There would be no drawbacks to adding a safer API, but designing an improved API is time consuming as you state yourself. You want to carefully consider new API as once they are added, they can "never" be removed. This also means that the existing unsafe API would have to stay, but could be deprecated. Likewise the new safe API would likely be a wrapper over the existing unsafe API, not a complete reimplementation.

I think each iOS release increase the major, minor or patch version of the Foundation framework that ship with that version of the system, bumping the framework version is not a problem, the problem is that you want the Foundation framework to remain API and ABI stable.

API Stable
Remaining API stable is not particular hard, new functions etc. can be added to all structs, classes and enums, but you can't remove function or method calls, or change the return type of a function etc.

If the foundation framework were to break API stability in release X.Y.Z, then all existing code would have to be updated to work with release X.Y.Z, they would have to make extra work to remain backwards compatible with previous releases, and they would have to be recompiled.

I believe Foundation does break API every once in a while, but not often. The only case I can think of is when they remove API that have been deprecated for years and years. The Swift standard library have also broken API in earlier releases.

ABI Stable
Remaining ABI stable places some hard limits on what you can change in the frameworks code. Adding a new instance variables to a struct is ABI breaking, even if it is private. Using a class gives you more freedom to make changes, but you could likely still get into issues if part of the code has been marked as @inlinable. Swift enums support adding new cases in an ABI stable manner, but that is an API breakage I think.

Having Foundation framework break ABI would be highly problematic for consumers of the framework, because it ships with the operation system. If you write software that uses Foundation (or any other code that ship with the OS like the Swift Standard Library) and it had an ABI breakage in iOS release X.Y.Z then you would have to decide to either write your software to work on iOS version X.Y.Z and forward, or all versions before release X.Y.Z. You can't write software that can run on both.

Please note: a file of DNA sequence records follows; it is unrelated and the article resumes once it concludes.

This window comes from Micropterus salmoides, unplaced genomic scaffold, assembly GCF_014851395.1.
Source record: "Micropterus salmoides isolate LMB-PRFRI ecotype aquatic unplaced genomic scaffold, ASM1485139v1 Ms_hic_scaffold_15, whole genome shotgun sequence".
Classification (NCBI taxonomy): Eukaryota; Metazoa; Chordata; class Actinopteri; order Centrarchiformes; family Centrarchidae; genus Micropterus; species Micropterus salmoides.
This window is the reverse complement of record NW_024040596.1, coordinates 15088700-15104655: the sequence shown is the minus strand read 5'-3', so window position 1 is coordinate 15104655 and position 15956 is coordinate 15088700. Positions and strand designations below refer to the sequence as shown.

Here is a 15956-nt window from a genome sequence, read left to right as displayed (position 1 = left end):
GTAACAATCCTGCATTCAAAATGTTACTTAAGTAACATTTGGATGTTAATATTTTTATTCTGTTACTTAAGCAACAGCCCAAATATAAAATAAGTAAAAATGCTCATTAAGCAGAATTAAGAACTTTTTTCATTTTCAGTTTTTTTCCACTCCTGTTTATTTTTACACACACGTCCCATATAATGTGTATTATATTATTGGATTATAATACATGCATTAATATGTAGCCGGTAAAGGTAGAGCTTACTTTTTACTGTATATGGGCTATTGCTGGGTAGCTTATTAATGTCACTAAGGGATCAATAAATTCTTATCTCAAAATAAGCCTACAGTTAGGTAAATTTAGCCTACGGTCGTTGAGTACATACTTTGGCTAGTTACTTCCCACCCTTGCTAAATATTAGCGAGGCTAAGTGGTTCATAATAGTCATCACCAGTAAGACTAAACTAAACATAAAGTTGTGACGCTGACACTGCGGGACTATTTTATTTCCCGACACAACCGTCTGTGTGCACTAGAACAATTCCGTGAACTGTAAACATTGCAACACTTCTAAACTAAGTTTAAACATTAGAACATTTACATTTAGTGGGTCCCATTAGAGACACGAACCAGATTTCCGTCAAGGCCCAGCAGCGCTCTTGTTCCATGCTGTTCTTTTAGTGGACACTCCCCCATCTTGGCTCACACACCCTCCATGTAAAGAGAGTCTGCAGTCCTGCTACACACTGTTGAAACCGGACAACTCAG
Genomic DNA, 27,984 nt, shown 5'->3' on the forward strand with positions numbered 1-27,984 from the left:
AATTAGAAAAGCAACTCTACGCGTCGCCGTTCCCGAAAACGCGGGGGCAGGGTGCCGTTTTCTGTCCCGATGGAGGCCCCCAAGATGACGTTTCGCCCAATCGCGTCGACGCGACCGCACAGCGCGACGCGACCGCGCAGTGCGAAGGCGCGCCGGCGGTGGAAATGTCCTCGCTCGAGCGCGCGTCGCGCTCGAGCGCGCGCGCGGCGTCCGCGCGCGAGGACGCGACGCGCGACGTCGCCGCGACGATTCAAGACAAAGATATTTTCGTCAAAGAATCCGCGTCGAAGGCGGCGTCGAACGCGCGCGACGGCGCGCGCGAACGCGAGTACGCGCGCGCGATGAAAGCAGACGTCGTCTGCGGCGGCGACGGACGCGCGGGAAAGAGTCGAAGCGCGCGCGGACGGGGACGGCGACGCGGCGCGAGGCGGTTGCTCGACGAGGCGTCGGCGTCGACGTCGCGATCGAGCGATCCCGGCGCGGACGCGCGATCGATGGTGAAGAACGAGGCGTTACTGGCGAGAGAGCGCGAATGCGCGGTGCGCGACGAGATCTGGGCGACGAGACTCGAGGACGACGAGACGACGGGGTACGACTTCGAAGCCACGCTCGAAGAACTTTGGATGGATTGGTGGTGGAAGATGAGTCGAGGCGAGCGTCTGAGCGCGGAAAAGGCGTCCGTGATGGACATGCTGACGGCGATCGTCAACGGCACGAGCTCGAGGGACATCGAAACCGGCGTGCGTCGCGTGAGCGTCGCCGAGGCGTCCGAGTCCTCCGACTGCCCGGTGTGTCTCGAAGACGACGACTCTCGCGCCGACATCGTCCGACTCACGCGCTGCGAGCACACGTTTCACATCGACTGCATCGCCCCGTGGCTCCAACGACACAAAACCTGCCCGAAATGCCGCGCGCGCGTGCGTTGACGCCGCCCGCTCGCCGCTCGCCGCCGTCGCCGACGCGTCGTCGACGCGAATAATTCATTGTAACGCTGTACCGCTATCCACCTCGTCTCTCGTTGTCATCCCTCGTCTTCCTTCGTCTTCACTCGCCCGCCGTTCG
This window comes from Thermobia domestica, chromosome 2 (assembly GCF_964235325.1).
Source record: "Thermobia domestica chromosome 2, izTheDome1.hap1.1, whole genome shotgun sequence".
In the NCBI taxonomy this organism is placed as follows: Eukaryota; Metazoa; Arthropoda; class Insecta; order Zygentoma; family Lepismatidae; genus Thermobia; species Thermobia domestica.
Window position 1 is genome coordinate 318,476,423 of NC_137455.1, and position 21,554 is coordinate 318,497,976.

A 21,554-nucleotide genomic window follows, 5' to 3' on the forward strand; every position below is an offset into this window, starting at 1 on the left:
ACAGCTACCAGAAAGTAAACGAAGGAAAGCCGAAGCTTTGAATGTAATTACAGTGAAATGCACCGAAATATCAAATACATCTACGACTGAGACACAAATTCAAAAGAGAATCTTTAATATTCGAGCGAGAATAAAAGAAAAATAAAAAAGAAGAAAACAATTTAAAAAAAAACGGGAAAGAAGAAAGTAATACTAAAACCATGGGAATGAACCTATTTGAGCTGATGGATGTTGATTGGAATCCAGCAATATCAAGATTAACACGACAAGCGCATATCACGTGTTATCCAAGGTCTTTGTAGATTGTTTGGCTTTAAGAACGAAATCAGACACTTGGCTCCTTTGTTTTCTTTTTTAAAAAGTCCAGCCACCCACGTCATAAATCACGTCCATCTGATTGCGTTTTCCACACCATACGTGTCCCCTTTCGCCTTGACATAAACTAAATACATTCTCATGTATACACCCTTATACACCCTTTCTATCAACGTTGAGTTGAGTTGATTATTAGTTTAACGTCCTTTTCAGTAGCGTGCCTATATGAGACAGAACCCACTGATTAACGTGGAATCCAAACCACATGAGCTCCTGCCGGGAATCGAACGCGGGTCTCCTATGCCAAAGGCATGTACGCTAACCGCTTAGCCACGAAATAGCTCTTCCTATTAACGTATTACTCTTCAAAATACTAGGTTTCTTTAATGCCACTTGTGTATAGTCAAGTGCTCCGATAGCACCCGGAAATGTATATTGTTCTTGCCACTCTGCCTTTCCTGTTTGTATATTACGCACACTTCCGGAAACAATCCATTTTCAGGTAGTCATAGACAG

I don't think Foundation have ever had an ABI breakage, and it likely never will. This is also the reason that (almost?) all structs in Foundation and the Swift standard libary is @frozen to highlight that making ABI breaking changes is not an option.

As a final disclosure, take everything above with a grain of salt. I am not an expert on API and ABI stability, some of this might be incorrect or slightly misleading.

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(just to be clear, this is not true in Swift in general, but it is true in C, and many of these APIs are still designed to be used with both Swift and Objective-C)


Non-frozen structs can have inlinable convenience inits, as long as the init delegates to another public init. Designated inits cannot be inlinable because they expose the stored property layout.

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this compiled for me, on 5.9:

struct S
    let x:[Int]

    @inlinable public
        self.x = []

i am not sure why this is allowed, as i understand this could leave the structure in a partially uninitialized state if it gains a second field.

because you're not compiling with -enable-library-evolution

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ah yep, that would do it. sometimes it slips my mind that there are folks out there using @frozen for what it was originally intended to do…

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And what are you using @frozen for? ;-)

Without -enable-library-evolution, the only thing @frozen achieves when applied to a struct declaration is enforce the @inlinable restrictions on the initial value expressions of your stored properties.

primarily to work around problems with SPM and cross-module optimization, and secondarily so that i don’t get exclusivity errors when mutating struct properties.